Learn About Milkweed—an Important Native Plant!
Common milkweed has a long history as a natural remedy—and has many other uses, too! Plus, milkweed is the food of our beautiful monarch butterflies. Learn about this surprisingly useful native plant.
Common milkweed (Asclepias syriaca) is the best known of the 100 or so milkweed species native to North America. The name “common” fits the plant well because when not in bloom, it goes pretty much unnoticed, growing humbly along roadsides, in fields, and in wastelands.
Natural Remedies with Milkweed
Once upon a time, milkweed was commonly used in a number of natural remedies:
- Native Americans taught early European settlers how to properly cook milkweed so that it could be safely eaten. (See note below.)
- The milky white sap was applied topically to remove warts, and the roots were chewed to cure dysentery.
- Infusions of the roots and leaves were taken to suppress coughs and used to treat typhus fever and asthma.
Note: Today, experienced foragers may enjoy eating young milkweed sprouts, which resemble asparagus, but ONLY if they are properly identified (there are poisonous lookalikes, such as dogbane) and properly prepared (boiled). Some common milkweed plants (A. syriaca) are mild-tasting, while others are bitter (in which case, avoid entirely or boil in several changes of water). If you are new to foraging, have an expert help you identify, gather, and prepare the plant properly before eating. As with any herb, take only a small amount at first, to be sure that you don’t have an adverse reaction.
Find out about other helpful natural remedies.
Caution: Do not get milkweed sap in your eyes (such as rubbing your eyes after touching the sap); wash your hands thoroughly after handling the plant. Also, some people may develop an allergic reaction when the sap touches the skin.
Is Milkweed Poisonous?
Beneath its dull, gray-green exterior, milkweed is slightly toxic.
- Inside the plant is a sticky white sap that contains a mild poison; its bitter taste warns away many of the animals and insects that try to eat its tender leaves—including humans.
- Certain insects, including monarch butterfly caterpillars, are immune to the toxin. By feeding almost exclusively on milkweed leaves, they are able to accumulate enough of the poison in their bodies to make them distasteful to predators which means that milkweed is a great plant for butterflies.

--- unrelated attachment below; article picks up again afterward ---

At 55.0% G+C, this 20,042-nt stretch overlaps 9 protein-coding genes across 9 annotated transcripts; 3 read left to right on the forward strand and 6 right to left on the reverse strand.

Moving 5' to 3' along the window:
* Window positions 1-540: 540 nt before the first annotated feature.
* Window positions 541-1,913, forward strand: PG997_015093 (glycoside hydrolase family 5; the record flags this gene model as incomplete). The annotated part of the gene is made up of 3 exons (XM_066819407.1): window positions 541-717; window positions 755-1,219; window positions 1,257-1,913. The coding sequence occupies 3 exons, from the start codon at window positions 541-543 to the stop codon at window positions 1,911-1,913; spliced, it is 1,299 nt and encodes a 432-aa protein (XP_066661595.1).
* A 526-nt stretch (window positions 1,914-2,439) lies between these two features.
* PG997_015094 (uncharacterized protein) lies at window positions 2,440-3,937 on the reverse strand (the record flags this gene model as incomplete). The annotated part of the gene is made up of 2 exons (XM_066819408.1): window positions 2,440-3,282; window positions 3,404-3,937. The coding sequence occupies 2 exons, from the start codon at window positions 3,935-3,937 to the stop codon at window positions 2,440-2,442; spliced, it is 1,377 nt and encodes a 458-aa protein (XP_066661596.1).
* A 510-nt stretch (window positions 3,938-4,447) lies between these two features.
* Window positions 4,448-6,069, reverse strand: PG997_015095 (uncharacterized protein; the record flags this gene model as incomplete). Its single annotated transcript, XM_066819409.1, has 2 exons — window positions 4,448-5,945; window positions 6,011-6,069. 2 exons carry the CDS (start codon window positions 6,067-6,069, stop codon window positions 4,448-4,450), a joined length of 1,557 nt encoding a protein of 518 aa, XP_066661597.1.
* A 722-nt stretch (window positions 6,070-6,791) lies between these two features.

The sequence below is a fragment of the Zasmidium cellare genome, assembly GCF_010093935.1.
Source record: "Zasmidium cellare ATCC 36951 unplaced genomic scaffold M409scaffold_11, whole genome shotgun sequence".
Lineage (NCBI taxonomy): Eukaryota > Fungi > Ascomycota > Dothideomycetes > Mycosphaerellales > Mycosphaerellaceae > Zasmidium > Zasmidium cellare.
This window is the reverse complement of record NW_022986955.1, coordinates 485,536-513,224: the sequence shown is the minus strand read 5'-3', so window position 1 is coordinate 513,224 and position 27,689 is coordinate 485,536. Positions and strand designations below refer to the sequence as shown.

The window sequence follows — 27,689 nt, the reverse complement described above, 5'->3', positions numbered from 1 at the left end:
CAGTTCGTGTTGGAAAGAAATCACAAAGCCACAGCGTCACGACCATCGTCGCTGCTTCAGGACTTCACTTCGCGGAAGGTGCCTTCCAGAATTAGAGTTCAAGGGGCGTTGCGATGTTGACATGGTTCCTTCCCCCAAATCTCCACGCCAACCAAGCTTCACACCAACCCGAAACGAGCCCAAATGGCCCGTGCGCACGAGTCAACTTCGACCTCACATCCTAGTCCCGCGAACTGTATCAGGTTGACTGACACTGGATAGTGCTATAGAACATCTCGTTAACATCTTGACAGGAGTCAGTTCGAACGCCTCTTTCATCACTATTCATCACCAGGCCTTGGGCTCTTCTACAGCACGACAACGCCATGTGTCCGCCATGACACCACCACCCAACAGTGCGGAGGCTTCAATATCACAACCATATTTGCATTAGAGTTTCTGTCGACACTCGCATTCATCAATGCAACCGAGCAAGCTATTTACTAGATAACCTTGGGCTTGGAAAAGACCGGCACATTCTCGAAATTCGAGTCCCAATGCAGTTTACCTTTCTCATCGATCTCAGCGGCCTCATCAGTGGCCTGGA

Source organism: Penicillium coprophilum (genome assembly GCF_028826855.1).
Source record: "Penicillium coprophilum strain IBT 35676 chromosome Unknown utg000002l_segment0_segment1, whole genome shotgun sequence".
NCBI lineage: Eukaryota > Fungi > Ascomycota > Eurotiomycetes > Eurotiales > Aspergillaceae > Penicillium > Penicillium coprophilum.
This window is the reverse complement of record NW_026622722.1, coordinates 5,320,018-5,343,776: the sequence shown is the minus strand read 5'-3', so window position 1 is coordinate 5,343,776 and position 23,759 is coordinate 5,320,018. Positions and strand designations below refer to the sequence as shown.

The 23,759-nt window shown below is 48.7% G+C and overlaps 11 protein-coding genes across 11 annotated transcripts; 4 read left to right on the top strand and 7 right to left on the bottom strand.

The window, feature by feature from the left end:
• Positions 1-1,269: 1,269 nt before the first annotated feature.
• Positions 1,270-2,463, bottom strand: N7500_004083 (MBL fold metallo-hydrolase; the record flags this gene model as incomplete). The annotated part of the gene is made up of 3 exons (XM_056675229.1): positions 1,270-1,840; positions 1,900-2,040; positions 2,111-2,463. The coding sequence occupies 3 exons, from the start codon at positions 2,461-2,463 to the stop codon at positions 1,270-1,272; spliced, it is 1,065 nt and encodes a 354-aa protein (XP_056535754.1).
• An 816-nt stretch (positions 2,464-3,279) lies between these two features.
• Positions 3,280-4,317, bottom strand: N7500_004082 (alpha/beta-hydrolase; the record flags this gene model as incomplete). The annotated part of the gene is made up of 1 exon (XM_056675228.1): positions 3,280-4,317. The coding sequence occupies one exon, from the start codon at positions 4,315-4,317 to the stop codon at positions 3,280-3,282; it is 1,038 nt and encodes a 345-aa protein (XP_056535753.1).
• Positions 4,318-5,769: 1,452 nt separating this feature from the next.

The nectar in all milkweed flowers provides valuable food for butterflies, bees, and other pollinators. Butterflies don’t only need nectar, but also need food at the caterpillar stage. The leaves of milkweed plants (Asclepias spp.) are the ONLY food that monarch caterpillars can eat! And monarch butterflies need milkweed to lay their eggs. With shifting land management practices and pesticide use, we have lost much milkweed from the landscape. This has led to a 90% decline in the number of eastern monarchs in a just single decade.
Fun Facts About Common Milkweed
- The stems’ tough, stringy fibers were twisted into strong twine and rope, or woven into coarse fabric.
- Inside milkweed’s rough seed pods is another wonderful surprise: The fluffy white floss, attached to milkweed’s flat brown seeds, could be used to stuff pillows, mattresses, and quilts, and was carried as tinder to start fires.
- During World War II, the regular material used to stuff life jackets was in short supply, so milkweed floss was called for as a substitute—it is about six times more buoyant than cork!
- Over the years, researchers have investigated growing milkweed for paper-making, textiles, and lubricants, and as a substitute for fossil fuels and rubber. Although these experiments were found economically unfeasible at the time, perhaps they should be revisited, given the rising costs of fuel and other materials.
- In current research, a chemical extracted from the seed is being tested as a pesticide for nematodes.
We doubt if this surprisingly useful plant will run out of surprises anytime soon! Common milkweed seeds grow well in just average soil. Scratch milkweed seeds directly into the soil in the fall. The following summer, seedlings will emerge.